see Sensible sanitation -. Setting initial system heap size for IBM JDKs Use the -Xinitsh* parameter to set the initial system heap size for IBM JRE where * is the size followed by K or M.Precise for J2EE Basics About data collection in Precise for J2EE 47 memory when Adaptive Instrumentation data is being collected and saved to a file. Typically memory related problems may be solved by allocating more memory to the monitored JVM. About increasing collector memory In addition to increasing the JVM memory. do the following: 1 2 3 Edit the <I4J2EE_HOME>\bin\psje_j2c_init. Server Location . To increase the collector memory.com. For additional information on IBM's settings. Navigate to the console location appropriate for your server.sun. and run Adaptive Analysis again. If your monitored JVM experiences stability or memory issues. see Java™ HotSpot VM Options at http://java. In some cases. you might need to increase the collector memory as well. About permanent generation size for Sun JDKs Use the -XX:MaxPermSize=*M parameter to set the permanent generation size. such as -Xmx1024M or -Xmx512M. if you use Adaptive Instrumentation. where * is the generation size in megabytes. and the JVM crashes with or without a Hotspot JVM error. then you can surmise that the memory should be doubled. there is no way to predict the memory requirement except empirically. such as -Xinitsh256K. where * is the maximum heap size in megabytes. It is not uncommon to double the previous heap size when using Adaptive Instrumentation. Change the following option to a larger size: <option>-Xmx512m</option> Restart the collector. such as -XX:MaxPermSize=128M or -XX:MaxPermSize=256M. In many environments. you might even need to double (or more) the JVM memory. The amount of JVM memory increase that is required can vary dramatically from application to application. After you adjust these memory settings you will need to restart the monitored JVM for the new settings to take effect. depending on a number of factors. look carefully since it is easy to miss the error if alot of output is sent to the console. including the number of classes loaded by the application in the JVM.xml file. if the JVM runs out of memory half way through startup. you will need to increase the JVM heap memory settings (using the -Xmx parameter) and the Permanent Generation settings on Sun's JDKs (using the -XX:MaxPermSize parameter) or the initial system heap size on IBM's JDKs (using the -Xinitsh parameter) or all of them. One way to gauge the size of the memory increase that is needed is to turn on the JVM argument -verbose:gc to view the free memory and garbage collection activity during startup and runtime. To insert the —Xinitsh parameter using the WebSphere Administrative Console 1 2 Stop the application to be monitored. At the time of this writing. The actual memory error produced depends on the state of the JVM at the time the memory is exhausted.com. set the monitored JVM to use the Basic Instrumentation Mode because that mode uses the least amount of JVM memory and system resources. Part 3 at http://www.ibm. For additional information on Sun's Java Virtual Machine settings. In the worst case. About JVM heap size for all JDKs Use the -Xmx*M parameter to set the JVM heap size. For example.Understanding the IBM Java Garbage Collector. The defaults are 128K on 32-bit architectures and 8M on 64-bit architectures. In the best case scenario. you will see OutOfMemory errors in the command window or stdout/stderr log for the monitored JVM. no error message is visible.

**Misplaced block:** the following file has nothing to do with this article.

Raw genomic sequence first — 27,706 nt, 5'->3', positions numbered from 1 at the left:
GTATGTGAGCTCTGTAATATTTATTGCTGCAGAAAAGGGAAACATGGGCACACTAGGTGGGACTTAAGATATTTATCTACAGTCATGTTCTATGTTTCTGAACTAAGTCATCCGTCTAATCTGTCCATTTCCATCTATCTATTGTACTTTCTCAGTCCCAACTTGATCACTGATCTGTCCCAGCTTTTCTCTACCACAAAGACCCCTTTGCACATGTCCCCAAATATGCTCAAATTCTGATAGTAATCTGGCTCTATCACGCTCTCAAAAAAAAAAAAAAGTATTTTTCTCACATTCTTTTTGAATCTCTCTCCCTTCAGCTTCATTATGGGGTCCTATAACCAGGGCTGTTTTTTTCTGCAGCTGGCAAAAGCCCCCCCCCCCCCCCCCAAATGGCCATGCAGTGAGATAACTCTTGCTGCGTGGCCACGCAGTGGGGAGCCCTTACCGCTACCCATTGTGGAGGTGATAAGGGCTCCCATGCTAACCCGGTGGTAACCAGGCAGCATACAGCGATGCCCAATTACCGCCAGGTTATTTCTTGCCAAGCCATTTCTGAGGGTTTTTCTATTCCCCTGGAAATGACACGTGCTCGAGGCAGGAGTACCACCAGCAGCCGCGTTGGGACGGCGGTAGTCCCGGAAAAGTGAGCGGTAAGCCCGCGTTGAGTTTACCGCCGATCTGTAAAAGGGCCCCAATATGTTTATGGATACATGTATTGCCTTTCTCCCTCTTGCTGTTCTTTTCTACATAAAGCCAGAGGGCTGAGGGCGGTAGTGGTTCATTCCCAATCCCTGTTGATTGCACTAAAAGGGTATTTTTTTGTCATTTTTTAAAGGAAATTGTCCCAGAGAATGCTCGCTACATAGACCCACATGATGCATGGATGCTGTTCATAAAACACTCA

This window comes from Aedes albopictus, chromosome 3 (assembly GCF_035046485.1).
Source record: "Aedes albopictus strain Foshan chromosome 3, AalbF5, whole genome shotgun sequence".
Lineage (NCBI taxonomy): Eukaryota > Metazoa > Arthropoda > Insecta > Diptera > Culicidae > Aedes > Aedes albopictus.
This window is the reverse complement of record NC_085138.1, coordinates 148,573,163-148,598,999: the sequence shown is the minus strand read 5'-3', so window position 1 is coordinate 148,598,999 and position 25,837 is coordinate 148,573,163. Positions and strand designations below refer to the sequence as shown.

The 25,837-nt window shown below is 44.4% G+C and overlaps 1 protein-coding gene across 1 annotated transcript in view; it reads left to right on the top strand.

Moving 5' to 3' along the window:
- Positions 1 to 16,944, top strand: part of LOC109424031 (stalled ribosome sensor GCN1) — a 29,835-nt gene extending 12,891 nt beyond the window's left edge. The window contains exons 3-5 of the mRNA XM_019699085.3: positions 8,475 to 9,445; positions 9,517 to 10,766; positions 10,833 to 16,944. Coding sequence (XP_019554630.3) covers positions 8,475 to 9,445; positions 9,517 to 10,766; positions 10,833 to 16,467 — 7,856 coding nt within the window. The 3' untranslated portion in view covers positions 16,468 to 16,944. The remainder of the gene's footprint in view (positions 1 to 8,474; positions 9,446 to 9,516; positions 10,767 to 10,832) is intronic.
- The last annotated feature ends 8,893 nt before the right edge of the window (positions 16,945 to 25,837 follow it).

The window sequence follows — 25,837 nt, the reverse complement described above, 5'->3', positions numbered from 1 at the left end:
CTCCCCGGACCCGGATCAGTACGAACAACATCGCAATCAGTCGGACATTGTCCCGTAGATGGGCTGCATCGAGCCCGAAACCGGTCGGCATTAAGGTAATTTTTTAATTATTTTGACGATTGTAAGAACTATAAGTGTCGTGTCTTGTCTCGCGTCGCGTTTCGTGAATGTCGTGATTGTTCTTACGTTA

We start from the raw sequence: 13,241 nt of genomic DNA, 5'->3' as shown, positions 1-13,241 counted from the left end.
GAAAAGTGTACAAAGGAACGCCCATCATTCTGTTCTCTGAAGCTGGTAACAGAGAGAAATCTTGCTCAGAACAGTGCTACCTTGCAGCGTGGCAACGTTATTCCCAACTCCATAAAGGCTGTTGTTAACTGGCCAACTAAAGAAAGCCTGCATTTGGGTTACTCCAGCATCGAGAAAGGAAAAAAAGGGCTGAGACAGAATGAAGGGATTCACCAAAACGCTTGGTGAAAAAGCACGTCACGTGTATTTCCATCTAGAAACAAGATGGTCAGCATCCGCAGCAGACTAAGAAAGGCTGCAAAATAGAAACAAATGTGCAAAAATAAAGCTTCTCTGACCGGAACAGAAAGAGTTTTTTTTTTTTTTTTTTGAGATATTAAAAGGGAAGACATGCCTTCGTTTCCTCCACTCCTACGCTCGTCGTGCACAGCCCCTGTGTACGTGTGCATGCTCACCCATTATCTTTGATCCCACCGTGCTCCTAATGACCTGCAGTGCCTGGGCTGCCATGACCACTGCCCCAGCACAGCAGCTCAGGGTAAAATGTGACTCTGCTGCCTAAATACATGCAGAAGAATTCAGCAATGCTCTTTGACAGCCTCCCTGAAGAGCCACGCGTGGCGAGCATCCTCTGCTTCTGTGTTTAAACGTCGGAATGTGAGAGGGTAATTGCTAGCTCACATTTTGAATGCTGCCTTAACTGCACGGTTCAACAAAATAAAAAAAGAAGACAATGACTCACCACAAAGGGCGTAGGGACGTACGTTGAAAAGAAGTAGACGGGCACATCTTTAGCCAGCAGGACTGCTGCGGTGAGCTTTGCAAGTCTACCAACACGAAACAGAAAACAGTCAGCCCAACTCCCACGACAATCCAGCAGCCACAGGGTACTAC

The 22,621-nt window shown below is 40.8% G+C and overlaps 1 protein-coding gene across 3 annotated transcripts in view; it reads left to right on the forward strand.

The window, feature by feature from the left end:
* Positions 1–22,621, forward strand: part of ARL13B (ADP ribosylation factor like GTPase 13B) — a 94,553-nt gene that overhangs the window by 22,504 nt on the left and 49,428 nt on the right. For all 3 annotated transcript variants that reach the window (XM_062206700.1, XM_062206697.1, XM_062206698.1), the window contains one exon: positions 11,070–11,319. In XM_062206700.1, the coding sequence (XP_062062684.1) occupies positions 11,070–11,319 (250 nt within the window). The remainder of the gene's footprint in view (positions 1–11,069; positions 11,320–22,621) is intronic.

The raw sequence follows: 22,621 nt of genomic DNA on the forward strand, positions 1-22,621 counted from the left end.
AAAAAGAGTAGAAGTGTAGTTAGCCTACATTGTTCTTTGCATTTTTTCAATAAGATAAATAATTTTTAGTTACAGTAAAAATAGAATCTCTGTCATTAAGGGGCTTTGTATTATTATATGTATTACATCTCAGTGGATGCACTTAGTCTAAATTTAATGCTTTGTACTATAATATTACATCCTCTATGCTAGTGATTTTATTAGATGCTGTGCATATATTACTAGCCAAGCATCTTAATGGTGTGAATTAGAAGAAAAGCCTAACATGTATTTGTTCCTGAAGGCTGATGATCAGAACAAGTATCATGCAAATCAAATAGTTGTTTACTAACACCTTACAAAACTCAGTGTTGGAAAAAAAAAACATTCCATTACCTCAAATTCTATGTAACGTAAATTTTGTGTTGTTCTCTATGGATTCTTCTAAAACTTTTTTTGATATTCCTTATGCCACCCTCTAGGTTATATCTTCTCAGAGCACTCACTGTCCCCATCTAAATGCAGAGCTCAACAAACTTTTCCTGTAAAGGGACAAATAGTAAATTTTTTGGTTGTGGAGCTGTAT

See “How to launch the Precise for J2EE user interface” on page 48. Note: Make sure that the Precise user interface and J2EE are using the same hypertext transfer protocol. the port number is 20790. Click Login. Specify your authorized role name and password.x Servers > Application Servers > Application > Process Definition > Java Virtual Machine > Generic JVM Arguments Servers > Application servers > Server Name > Java and Process Management > Process Definition > Java Virtual Machine > Generic JVM arguments WebSphere 6. By default. The syntax of the Precise for J2EE URL address is: http://<server machine>:<port>/ where <server machine> refers to the Precise FocalPoint server and <port> refers to the port number that the User Interface communicates on. Note: Since the Precise for J2EE user interface uses standard HTML pages. both the role name and password are admin. By default. Launching Precise for J2EE from Precise StartPoint The Precise user interface is a server-side Java application that listens on a network port for HTML page requests. The syntax of the Precise URL address is: http://<server machine>:<port>/ where <server machine> refers to the Precise FocalPoint server and <port> refers to the port number that the FocalPoint communicates on. whether secure (HTTPS) or non-secure (HTTP). This is the Precise home page. The Precise login page opens. the port number is 20761. You can access the Precise for J2EE user interface using Internet Explorer browser. Note: The Precise FocalPoint and Precise for J2EE FocalPoint must be started before they can be accessed. For more information on role names. version 7 or 8. Launching the user interface directly The Precise for J2EE user interface is a server-side Java application that listens on a network port for HTML page requests. By default. see the Precise Administration Guide. See “Launching the user interface directly” on page 48. On the StartPoint page. you may return to a screen you were previously viewing by book marking the page or sending the link via email. The StartPoint page opens.Precise for J2EE Basics How to launch the Precise for J2EE user interface 48 WebSphere 5. See the Precise Administration Guide to learn how to start Precise and Precise for components. How to launch the Precise for J2EE user interface You can launch the Precise for J2EE user interface from Precise StartPoint or directly from a browser. .x 3 4 Add the parameter into the text edit field. click the Precise for J2EE button located on the right side and open the Activity workspace. Click Apply. To access the Precise for J2EE user interface using Precise StartPoint 1 2 3 4 Type the URL address of the StartPoint user interface into the Address bar of your browser and press Enter. The login page provides secure access to Precise and to your specific product.